Although diagnosis can be made as early as the age of three, it is not unusual for most AS people to be misdiagnosed with ADHD before it can be confirmed that what they have is actually AS later on. To familiarize you better with the nature of AS, here are its other symptoms:

  • Predilection for “self” topics when conversing with others
  • Robotic and reiterative speech
  • Not having enough “common sense”
  • Academic problems; specifically with math, reading, or writing
  • Unusual mannerisms and/or behaviors
  • Bungling movements
  • Fixation for complicated topics (patterns, music, etc.)
  • Improper and/or limited social interactions
Contributed By: Maris Modesto

Monday, April 5, 2010

Foolproof Tips in Managing Sunburn

“An ounce of prevention is always better than a pound of cure.” The truth of this popular adage can never be disputed, especially where one's health is at stake. As it is, this also applies to even seemingly mundane complaints as sunburn. Typical during the hot summer months, the best step in addressing sunburn is through conscientious prevention. Capable of ruining the skin - the main organ used for heat control and fluid retention as well as protection against infection - handling sunburn can be done by following these foolproof tips:

Get indoors or shield sunburned areas immediately. Further exposure to the sun after you have had sunburn would only worsen it.

Spot check the sunburned area for blisters. The latter are indications of second-degree burns, meaning that the affected are has suffered complete damage and is already prone to complications. Emergency cases calling for immediate medical attention would be indicated by having such a big blister that it could cover an entire abdomen or is bigger than an arm.

Ease the discomfort and pain via a shower or bath. Aloe or over-the-counter cooling agents could also be applied on the affected areas. However, never use oil or butter.

Contributed By: Maris Modesto

Tuesday, March 30, 2010

Zeroing In On Teen Depression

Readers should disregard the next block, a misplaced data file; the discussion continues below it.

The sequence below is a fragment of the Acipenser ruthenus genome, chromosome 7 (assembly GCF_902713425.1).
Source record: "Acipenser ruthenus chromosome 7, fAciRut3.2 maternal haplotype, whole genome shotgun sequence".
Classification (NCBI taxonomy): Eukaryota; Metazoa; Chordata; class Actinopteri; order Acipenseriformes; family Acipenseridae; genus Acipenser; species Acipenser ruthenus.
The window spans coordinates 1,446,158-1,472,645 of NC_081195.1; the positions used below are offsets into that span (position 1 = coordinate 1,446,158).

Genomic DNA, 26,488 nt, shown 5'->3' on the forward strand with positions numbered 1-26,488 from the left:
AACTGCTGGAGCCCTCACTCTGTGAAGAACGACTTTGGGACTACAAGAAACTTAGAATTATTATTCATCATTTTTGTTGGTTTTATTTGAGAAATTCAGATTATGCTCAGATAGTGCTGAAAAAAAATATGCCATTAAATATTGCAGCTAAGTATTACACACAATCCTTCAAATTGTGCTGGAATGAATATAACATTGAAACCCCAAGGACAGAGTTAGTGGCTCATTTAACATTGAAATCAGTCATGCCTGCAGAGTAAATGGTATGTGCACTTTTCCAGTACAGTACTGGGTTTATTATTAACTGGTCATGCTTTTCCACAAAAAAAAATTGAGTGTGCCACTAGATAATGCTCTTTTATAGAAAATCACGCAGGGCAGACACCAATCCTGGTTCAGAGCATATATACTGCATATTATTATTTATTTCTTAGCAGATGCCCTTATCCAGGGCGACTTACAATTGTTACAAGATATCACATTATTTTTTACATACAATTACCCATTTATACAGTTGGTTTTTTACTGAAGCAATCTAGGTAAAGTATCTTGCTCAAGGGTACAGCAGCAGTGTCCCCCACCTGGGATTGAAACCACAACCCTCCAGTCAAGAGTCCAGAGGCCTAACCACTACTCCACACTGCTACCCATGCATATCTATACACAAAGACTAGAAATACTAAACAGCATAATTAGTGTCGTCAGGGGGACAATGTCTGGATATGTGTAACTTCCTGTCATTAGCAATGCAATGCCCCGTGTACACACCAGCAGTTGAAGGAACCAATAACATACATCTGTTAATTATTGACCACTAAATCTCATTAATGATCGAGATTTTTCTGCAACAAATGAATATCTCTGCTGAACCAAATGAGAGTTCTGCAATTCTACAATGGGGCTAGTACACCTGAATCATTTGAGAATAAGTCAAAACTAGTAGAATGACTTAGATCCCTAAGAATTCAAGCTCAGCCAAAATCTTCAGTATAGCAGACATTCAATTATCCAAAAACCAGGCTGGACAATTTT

In discussing teen depression, many factors come into play, ranging from genetics to social, physical, as well as environmental factors. Defining the manner whereby a particular teenager could be at risk requires discussing his inherent personality aside from the previously mentioned factors. Teen girls are said to have a higher risk since they often obtain their self-esteem through their relationships.

However, depression cannot be contained to only one life premise. With the many challenges confronting adolescents as they struggle with growing up, it can be surmised that like every body else, depression is a perennial threat if they're not careful.

Most cases of teenagers who had depression experienced the following: teen pregnancy, drug or substance abuse, and lagging behind their peers in academics or other areas. Once depression sets in, the ultimate risk would be having that compulsion to commit suicide. To keep teens safe, parental support and guidance are important. As with other health issues, preventing the disorder from settling in is the best way to ensure that your teen is protected from its adverse effects. Prioritizing their health concerns means being attentive not only to their physical needs, but also to their mental needs as well.

Contributed By: Maris Modesto

Friday, March 26, 2010

Plate Size Matters

In telling the reasons behind the compulsion driving people to overeat unconsciously, a food psychologist pointed out that several factors come into play. Some studies revealed that one common reason in particular has a lot to do with the plate size we use for eating. Nevertheless, despite the variations of these factors, a food expert maintains that all these reasons compelling us to overeat without our noticing it are united under the fact that they exist only in our minds.

A problem generated by the demands of today's busy lifestyle, such tendencies are referred to as mindless eating by Brian Wansink, a behavioral scientist at the Cornell Food and Brand Lab. According to him, people are so preoccupied with the many things they are busy with during the day that they tend to lose track of how often they eat. He claims that the stomach has nothing to do with these compulsions. The mind is the sole culprit. However, as powerful as it is, it could be fooled easily using a simple technique: change plate sizes. Dr. Wansink confirmed, “Based on our studies, people get more food servings when their plates are bigger. They add up to 20-28% more.”

Contributed By: Maris Modesto